Apart from all those tiny differences, I think the main thing is that Americans are more vocal. The customer is (almost) always right here and nowadays an unhappy customer can do a lot of damage, just go on Yelp and you can see that. And that might be scary thing in a way, because who’s to say people are always honest judges? I like the fact that in Belgium and maybe even Europe it hasn’t come to that yet. But on the other hand, we do pay too much most of the time for mediocre service and nothing ever changes.
Oh, and one more thing: why can’t every country follow California’s example and make sure that gift cards don’t expire? That would be great, thank you!
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Contest Comments » There are 23 comments
Carlien wrote 9 years ago:
Big fan of your blog en love this post! Almost every girl loves to shop, so there's nothing silly about the differences in shopping between Europe and the US. It is even good to know, so I can be prepared when I visit the States ;) Hope we can shop together soon!
Chris, Mama Van Carlien wrote 9 years ago:
Good shopping advice. Those gift cards should be introduced here in Belgium as well!
Chabelly wrote 9 years ago:
These tips will come in handy when I'll visit you in the States (very soon I hope!) Some of them were very recognizable from my trip to the USA a few years ago :-) Funny and interesting to see how shopping habits can differ from country to country!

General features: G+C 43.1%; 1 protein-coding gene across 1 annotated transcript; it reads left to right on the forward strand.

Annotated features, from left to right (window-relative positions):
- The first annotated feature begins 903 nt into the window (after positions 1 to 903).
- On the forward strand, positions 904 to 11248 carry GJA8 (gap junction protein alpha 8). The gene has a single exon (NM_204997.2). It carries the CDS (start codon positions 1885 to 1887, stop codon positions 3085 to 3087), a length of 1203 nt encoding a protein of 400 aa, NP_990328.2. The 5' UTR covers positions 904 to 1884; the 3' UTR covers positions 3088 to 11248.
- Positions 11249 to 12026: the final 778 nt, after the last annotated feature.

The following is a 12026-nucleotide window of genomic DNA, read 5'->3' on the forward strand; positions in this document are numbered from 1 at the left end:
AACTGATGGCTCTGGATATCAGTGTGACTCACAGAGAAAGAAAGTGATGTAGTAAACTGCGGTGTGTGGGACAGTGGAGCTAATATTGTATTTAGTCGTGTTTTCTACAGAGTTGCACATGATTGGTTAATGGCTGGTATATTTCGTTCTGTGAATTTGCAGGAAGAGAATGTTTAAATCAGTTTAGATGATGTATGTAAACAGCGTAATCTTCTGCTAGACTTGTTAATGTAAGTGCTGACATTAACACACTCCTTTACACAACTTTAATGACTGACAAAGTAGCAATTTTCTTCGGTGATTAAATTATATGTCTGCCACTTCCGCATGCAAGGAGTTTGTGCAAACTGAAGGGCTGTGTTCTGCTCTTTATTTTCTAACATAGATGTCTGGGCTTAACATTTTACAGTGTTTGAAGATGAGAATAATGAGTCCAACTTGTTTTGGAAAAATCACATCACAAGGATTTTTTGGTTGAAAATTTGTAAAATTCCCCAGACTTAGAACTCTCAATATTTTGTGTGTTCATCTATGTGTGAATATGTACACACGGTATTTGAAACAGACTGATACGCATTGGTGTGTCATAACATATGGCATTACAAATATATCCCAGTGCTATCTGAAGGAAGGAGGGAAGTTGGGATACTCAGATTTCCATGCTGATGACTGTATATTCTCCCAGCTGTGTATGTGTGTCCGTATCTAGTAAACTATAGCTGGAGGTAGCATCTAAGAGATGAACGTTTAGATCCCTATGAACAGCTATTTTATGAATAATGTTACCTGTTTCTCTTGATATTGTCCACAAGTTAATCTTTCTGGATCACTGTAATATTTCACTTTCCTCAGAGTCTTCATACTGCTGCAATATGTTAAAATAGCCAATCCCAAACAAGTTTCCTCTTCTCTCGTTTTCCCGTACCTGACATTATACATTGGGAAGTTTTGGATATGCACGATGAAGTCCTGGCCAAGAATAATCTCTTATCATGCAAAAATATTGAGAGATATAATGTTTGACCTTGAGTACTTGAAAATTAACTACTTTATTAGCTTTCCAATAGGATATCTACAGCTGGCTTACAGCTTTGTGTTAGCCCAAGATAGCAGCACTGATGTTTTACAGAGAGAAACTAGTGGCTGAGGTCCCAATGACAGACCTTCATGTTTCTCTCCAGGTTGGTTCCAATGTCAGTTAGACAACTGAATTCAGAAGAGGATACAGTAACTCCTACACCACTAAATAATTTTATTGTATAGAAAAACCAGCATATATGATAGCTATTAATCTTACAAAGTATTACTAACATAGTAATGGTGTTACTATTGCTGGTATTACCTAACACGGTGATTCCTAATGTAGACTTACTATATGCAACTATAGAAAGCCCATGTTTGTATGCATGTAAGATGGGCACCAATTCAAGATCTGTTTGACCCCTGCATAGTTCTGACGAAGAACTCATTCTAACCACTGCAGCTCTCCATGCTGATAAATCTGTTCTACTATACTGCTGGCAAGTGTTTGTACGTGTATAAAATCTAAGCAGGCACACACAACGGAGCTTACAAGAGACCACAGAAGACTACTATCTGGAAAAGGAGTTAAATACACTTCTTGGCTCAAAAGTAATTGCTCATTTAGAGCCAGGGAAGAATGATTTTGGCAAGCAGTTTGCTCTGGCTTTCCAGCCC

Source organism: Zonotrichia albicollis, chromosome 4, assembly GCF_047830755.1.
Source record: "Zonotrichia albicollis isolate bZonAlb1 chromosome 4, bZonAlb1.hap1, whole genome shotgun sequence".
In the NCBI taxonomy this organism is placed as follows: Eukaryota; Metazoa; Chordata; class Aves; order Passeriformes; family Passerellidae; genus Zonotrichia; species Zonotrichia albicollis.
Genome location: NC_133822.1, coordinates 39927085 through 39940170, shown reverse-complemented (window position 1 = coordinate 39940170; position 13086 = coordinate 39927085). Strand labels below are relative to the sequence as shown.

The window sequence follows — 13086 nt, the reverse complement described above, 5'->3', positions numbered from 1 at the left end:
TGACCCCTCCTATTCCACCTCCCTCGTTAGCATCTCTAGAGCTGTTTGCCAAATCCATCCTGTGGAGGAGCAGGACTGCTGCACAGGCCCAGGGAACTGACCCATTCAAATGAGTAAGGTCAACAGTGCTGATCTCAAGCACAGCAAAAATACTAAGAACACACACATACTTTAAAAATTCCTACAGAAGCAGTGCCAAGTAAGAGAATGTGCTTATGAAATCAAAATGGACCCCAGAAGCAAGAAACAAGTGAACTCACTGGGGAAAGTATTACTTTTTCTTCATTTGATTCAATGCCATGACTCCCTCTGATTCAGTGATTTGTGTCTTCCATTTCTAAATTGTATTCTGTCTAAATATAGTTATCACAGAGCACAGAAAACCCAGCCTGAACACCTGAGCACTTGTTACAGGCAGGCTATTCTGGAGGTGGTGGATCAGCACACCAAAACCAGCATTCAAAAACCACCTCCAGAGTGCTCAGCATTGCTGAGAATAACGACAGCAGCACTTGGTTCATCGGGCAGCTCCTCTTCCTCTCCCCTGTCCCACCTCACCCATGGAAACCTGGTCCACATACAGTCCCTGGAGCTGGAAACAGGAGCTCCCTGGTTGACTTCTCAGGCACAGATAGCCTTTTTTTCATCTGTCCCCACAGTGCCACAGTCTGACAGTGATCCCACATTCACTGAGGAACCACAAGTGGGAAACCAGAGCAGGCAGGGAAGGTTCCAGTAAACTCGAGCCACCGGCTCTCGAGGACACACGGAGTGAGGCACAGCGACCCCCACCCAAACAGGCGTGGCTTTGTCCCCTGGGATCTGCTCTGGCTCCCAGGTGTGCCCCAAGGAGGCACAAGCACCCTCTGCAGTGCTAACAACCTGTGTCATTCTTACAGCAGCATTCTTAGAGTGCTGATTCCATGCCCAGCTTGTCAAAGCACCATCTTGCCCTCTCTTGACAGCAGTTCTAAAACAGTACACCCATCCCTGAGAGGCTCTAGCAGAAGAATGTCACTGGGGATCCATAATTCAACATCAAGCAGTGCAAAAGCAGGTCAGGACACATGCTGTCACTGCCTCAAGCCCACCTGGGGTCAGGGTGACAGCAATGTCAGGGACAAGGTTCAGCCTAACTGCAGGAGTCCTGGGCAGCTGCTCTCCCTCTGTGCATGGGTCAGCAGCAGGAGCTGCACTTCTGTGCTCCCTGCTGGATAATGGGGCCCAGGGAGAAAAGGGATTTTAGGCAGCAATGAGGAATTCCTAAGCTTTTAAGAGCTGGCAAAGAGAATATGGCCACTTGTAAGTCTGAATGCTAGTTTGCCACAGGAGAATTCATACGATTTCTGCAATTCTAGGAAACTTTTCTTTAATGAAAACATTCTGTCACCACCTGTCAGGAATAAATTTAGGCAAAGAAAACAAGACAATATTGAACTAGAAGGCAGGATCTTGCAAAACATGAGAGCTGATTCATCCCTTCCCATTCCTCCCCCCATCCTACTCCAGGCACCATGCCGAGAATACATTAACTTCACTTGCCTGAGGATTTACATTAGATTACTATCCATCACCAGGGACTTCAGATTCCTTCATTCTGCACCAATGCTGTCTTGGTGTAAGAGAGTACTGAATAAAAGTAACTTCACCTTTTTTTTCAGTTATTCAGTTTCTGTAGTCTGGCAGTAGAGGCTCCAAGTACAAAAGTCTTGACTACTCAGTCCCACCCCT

Gondy Leroy wrote 9 years ago:
You nailed it! Very good advice. I also learned to say "hi" when I enter the store and I feel very comfortable just browsing, even if it's a tiny shop. Dare I assign you a task for your first visit home: apply your newly learned behaviors in Belgium and you'll see some surprised shopkeepers ... often pleasantly surprised (unless you enter a chain store at 5.55 pm of course!).
Jan Strobbe wrote 9 years ago:
I couldn't agree more with your observations! Great post. Also don't be afraid to buy something even if you are not sure, you can always take it back.. no questions asked.
Peter, Papa Of Carlien wrote 9 years ago:
I'm happy to find out that Snowflakes in California lives the American dream - shop until you drop is definitely invented in America. Because of the traditional large scale and the fact that America is always two steps ahead, this blog is very interesting to discover those things that will become hot in Europe too!
Annelien wrote 9 years ago:
I love your blog! Great way to keep up to date with your american life. It's fun to get to know all these little differences between our countries and it's written in a very amusing way. Ideal for reading between classes, chores,...
Patricia wrote 9 years ago: